Une espèce unique de palourdes (myes) devient extincte dans la rivière Petitcodiac du Nouveau- Brunswick; est-ce que d'autres vont suivre?

Dans cet article, Daniel Leblanc, un Petitcodiac Riverkeeper, nous parle de ce mollusque, l'Alasmidonte naine.

Il déclare que le pont-jetée sur la Petitcodiac (construit entre Moncton
et Riverview en 1968) a causé 
la première extinction d'une espèce de palourdes au Canada. 

L'extirpation de cette espèce unique de 
mollusque fut annoncée pendant que le gouvernement étudiait quoi faire
afin de sauvegarder ce système riverain. 

Le nombre de ce mollusque
avait diminué tellement que le U.S. Fish and Wildlife Service l'ajoutait
à sa liste d'espèces en péril en 1990. Aucune mesure similaire n'a été
introduite au Canada.

Il s'agit encore d'un autre triste exemple de l'incapacité de protéger
notre faune nationale.

 

 

 

 

 

 

 

 

 

 

 

 

 

 

 

 

 

 

Ironically, the extirpation of this unique mussel species was declared while the province of New Brunswick and the Government of Canada were studying what to do in order to save this river system.

 

Unique clam species goes extinct
in New Brunswick's
Petitcodiac River
Others to follow?


Daniel Leblanc
Petitcodiac Riverkeepers / Sentinelles
December, 2000

 

he Petitcodiac River causeway built between Moncton and Riverview in 1968 has caused the first known extinction of a clam species in Canada. This front-page story appeared in the Ottawa Citizen on Tuesday November 28th, alongside another important national story featuring the Liberal Government's federal election victory!

=======   Dwarf Wedge Mussel  =======


(photo: National Wildlife Foundation.)


The Committee on the Status of Endangered Wildlife in Canada, which draws up Canada's Endangered Species List, declared the Dwarf wedge mussel (Alasmidonta heterodon) officially "extirpated" (wiped out) from Canada last year; the only known place in which the mussel lived in Canada was the Petitcodiac River.

Ironically, the extirpation of this unique mussel species was declared while the province of New Brunswick and the Government of Canada were studying what to do in order to save this river system. The study that determined the Dwarf wedge mussel extinct was also carried out while Canadian federal legislation to protect endangered species was shelved on two separate occasions in the last decade.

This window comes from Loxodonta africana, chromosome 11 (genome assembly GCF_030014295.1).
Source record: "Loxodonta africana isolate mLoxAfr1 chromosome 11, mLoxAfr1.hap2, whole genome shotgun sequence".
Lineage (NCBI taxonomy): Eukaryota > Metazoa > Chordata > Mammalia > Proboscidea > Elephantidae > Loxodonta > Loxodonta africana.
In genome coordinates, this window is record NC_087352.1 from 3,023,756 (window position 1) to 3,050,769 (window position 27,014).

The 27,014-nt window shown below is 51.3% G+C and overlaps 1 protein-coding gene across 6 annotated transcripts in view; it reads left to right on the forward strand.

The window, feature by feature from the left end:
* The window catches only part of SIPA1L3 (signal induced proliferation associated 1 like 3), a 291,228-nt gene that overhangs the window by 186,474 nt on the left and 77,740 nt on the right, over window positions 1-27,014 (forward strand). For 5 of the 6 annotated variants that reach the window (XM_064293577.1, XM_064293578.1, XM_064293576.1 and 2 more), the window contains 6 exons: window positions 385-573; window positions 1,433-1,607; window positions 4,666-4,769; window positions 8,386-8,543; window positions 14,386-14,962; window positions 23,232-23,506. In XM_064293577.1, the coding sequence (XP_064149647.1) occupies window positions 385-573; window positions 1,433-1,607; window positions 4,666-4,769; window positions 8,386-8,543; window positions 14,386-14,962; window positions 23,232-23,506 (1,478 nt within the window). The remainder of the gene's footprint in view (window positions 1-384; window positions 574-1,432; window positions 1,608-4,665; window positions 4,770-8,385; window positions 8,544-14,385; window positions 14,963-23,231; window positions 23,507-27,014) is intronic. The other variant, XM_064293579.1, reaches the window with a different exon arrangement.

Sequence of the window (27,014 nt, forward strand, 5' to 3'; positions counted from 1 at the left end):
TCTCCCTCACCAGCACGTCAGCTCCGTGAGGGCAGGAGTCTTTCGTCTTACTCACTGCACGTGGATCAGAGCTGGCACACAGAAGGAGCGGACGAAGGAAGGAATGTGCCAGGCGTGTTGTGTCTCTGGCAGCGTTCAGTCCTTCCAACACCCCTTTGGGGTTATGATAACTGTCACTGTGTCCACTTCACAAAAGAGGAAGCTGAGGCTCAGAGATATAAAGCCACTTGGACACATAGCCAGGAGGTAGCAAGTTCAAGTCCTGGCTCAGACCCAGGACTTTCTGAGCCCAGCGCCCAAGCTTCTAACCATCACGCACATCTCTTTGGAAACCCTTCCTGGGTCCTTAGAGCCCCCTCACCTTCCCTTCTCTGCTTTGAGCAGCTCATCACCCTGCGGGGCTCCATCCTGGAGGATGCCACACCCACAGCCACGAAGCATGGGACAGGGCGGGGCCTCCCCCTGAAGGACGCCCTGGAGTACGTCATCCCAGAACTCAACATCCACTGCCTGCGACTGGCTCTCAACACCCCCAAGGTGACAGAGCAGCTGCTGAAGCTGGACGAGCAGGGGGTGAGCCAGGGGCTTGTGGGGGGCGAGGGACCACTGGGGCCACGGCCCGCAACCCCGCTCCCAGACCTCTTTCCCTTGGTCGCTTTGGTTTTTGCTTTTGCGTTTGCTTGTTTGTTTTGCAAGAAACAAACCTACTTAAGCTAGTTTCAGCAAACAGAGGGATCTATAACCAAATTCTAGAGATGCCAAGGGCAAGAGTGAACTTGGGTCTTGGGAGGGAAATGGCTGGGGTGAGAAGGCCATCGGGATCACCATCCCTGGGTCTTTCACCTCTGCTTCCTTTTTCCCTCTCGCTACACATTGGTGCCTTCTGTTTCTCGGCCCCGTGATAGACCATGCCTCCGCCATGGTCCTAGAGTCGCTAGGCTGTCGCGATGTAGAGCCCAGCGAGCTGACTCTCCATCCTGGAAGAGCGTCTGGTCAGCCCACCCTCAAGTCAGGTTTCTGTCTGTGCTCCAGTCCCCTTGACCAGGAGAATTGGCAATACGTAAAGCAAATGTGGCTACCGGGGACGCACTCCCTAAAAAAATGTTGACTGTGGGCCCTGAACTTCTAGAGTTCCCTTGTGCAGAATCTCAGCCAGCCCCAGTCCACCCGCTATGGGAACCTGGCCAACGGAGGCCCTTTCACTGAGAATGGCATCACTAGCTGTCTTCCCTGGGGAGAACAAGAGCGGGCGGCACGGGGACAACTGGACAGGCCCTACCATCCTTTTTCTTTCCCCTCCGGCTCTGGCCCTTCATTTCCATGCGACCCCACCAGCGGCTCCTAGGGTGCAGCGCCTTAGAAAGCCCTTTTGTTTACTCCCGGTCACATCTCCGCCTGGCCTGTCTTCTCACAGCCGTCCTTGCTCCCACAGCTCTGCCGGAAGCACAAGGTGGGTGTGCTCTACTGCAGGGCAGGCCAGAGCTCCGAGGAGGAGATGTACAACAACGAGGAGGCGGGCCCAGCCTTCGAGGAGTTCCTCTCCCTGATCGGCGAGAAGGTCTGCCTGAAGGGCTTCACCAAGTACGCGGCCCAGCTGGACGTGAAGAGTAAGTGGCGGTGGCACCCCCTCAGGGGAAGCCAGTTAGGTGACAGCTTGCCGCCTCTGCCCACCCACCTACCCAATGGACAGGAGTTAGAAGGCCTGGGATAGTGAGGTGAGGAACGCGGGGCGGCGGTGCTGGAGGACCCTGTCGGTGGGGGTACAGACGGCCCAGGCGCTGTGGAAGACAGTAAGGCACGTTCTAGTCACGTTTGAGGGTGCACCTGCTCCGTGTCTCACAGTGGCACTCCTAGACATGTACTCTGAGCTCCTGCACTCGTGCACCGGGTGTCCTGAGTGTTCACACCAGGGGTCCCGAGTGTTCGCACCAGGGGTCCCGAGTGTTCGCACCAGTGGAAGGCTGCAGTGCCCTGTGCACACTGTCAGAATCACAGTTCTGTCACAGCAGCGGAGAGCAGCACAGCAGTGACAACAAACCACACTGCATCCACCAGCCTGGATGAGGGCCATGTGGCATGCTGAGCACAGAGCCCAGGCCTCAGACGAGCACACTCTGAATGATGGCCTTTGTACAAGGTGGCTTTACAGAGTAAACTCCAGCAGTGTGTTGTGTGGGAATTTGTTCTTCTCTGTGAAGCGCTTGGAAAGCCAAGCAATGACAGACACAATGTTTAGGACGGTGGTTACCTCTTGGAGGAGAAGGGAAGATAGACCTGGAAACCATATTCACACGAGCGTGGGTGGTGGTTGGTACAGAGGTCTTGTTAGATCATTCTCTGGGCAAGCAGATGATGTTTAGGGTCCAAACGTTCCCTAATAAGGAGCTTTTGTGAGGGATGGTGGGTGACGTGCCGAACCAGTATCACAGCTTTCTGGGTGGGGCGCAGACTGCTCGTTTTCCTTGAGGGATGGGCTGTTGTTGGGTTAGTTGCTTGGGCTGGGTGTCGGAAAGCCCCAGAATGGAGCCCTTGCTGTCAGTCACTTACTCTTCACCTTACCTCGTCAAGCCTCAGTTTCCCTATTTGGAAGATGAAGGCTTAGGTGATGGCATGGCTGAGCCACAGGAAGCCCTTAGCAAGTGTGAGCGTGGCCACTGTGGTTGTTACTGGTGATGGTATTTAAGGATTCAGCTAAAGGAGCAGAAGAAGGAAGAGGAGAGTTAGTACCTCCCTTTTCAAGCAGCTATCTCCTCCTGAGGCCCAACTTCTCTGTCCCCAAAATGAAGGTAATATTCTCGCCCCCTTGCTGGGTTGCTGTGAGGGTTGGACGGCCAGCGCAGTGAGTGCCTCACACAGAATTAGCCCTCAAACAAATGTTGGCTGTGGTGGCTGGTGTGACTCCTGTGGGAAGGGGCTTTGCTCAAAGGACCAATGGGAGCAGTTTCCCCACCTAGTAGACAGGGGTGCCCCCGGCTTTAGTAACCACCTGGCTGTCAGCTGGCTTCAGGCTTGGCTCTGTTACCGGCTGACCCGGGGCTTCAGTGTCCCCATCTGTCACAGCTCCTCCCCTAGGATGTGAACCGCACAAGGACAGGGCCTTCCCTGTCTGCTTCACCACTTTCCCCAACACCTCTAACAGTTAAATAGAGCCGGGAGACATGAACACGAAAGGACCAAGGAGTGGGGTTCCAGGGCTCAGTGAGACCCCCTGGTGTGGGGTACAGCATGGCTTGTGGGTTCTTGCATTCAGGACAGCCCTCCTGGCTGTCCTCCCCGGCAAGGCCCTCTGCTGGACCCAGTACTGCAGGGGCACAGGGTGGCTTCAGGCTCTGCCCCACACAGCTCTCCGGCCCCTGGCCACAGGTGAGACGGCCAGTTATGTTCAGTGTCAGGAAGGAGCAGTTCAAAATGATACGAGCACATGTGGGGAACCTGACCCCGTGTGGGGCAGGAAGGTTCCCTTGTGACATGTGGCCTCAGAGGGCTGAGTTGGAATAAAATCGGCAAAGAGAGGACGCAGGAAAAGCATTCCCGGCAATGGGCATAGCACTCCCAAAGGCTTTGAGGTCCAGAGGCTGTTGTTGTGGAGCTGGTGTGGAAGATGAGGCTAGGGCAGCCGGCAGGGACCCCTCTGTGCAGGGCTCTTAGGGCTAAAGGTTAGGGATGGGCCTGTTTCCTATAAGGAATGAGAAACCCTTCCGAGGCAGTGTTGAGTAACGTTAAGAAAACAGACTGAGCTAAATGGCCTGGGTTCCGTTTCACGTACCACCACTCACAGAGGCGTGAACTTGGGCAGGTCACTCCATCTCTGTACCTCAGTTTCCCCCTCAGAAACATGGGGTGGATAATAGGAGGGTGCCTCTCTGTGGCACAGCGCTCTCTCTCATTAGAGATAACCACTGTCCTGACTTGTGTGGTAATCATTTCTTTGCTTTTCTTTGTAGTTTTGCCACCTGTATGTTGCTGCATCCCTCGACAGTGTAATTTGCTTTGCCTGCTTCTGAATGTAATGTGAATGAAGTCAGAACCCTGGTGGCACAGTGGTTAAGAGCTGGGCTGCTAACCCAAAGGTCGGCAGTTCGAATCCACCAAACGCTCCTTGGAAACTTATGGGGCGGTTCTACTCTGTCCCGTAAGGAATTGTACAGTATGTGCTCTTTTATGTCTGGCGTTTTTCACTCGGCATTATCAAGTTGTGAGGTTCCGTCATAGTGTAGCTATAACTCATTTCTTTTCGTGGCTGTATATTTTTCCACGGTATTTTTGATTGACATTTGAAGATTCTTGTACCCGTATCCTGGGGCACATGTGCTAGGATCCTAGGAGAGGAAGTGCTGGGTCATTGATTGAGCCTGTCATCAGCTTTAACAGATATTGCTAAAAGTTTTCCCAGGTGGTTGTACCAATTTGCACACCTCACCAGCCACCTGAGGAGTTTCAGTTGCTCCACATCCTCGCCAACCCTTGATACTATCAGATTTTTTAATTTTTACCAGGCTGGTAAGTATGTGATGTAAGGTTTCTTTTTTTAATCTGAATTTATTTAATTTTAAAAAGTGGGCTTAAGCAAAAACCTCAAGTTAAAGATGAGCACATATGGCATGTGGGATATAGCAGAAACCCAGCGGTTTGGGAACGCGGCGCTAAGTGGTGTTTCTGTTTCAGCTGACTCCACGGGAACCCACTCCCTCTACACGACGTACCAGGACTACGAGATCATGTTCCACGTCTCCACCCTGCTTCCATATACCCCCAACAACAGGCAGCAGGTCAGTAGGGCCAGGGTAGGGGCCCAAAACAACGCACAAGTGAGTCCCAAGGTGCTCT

All freshwater clams (including mussels) need one or several types of "host" fish to complete their development. When you cut off fish passage, the clams lose their hosts and eventually die. In the case of this little New Brunswick mussel, the causeway built across the Petitcodiac River in the late 1960s caused the migration of salmon and other fish species in the river to be eliminated.

Just a century ago, the Dwarf wedge mussel could be found in at least 70 locations in 15 major watersheds along the Atlantic front from New Brunswick to North Carolina. Now this small mussel, which rarely exceeds two inches in length, is limited to only nine watersheds in the United States and none in Canada. The mussel's numbers have dropped so low that the U.S. Fish and Wildlife Service listed it as endangered in 1990. 
No similar measures were introduced in Canada.

Species like the Dwarf wedge mussel have their own unique function in the ecosystem. And saving these small, freshwater shellfishes is important on several levels.

 


(photo: National Wildlife Foundation.)